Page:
Family Movie Night

By Karyn Bowman

Every year on Thanksgiving day or soon after, there is one movie I must watch. It is a movie full of sentimental feelings, of earnestness and faith.

It is not a favorite with most of my family but slowly they are all around watching the movie right down to the bitter end.

Miracle Parade SantaOf course I am talking about Miracle on 34th Street. And as far as I am concerned the best version is from 1947 in the original black and white.

Edmund Gwenn won an Oscar for his performance as a man named Kris Kringle. He looks like a real-life Santa who knows more about the North Pole elf than even the most dedicated Santa-geek.

In the movie, we meet Kris as he discovers a drunken Santa on the float of the Macy’s Thanksgiving Day parade in New York City. He becomes the Macy store Santa who brings his own costume and charm along with a customer service attitude that surprises both customers and store leadership.

Miracle on 34th StreetHis grace and actual interest in others makes friends with many of his co-workers including Mr. Macy. Mrs. Walker who organizes the parade each year works to find a home for Kris. Meanwhile, Kris sees this as an opportunity to teach Mrs. Walker and her daughter, Susan, how to trust and have faith.

But when an incompetent psychologist is offended by Kris and works to have him committed, it takes Mrs. Walker’s lawyer neighbor, Fred Gaily, to keep Kris from being sent away forever.

This is a movie I have known by heart since I was in my teens. I know every scene, maybe not word by wordt, but certainly by how it all feels. Every time I watch it I notice something different. Maybe it is the way Kris and Albert talk to each other or how the rooms are decorated.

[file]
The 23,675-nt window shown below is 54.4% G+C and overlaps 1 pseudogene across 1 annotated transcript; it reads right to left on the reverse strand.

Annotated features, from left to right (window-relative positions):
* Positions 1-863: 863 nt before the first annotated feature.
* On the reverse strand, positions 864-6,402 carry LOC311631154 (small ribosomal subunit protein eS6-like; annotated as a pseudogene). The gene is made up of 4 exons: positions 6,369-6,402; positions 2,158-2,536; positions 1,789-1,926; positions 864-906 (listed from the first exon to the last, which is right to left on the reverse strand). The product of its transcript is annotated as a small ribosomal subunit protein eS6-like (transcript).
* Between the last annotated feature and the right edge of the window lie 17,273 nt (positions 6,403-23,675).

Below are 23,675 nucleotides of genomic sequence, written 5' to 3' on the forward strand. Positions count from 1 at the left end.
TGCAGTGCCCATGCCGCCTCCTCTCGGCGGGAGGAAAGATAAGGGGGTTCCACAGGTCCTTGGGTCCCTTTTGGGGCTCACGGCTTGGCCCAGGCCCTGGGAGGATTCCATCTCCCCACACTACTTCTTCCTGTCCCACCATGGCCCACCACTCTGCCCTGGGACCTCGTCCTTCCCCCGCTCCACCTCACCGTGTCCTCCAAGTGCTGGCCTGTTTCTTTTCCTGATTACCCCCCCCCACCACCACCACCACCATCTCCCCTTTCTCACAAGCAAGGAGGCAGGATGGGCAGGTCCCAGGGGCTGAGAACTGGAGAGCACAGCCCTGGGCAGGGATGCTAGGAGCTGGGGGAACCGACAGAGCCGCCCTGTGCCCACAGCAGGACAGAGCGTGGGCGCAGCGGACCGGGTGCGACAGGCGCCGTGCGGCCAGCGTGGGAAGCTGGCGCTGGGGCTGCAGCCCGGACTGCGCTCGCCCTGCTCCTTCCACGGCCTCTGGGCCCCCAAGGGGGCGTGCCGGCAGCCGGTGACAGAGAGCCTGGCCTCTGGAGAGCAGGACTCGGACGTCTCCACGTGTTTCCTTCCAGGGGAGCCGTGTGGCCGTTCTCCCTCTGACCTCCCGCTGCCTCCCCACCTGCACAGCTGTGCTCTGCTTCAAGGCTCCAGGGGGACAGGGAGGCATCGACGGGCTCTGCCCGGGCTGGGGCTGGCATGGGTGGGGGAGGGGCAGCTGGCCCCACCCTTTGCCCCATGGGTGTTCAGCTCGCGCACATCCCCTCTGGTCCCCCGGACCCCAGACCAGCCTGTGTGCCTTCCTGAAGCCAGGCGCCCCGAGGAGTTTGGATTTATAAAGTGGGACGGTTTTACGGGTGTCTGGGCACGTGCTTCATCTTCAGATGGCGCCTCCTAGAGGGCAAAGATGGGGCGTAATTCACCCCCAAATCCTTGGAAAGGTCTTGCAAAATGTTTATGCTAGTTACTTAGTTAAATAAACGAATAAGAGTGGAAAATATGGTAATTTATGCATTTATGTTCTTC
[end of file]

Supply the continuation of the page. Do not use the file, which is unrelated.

What never fails to catch my attention is how hope and faith are the focus of the story although we are never told if the Walker family are Christians or non-religious. These two parts of the story, the bedrock, depends on how we interact with others. They depend on how we treat others, what we expect, and what we expect to get back. In this case, we come to realize that Kris is motivated by the joy he sees in others when he gives them presents that have real meaning.

Edmund Gween Miracle IMDb com

Image from IMDb.com

This movie reveals the true meaning of the holiday, even for non-believers. It was a sentiment needed after a long war that was hard on many families. Hope, faith, joy. It’s all there.

The movie was an instant hit when it was released in June of 1947 and stayed in theater till the holiday season of that year. People needed, wanted the emotions displayed in this movie. And I think we are looking for all of that today. The question is how do we make this happen in our lives?

After all, not all of us can find a Kris Kringle for a Christmas intervention. Sometimes we have to create the intervention for ourselves.

Until next week, see you in the rental aisle.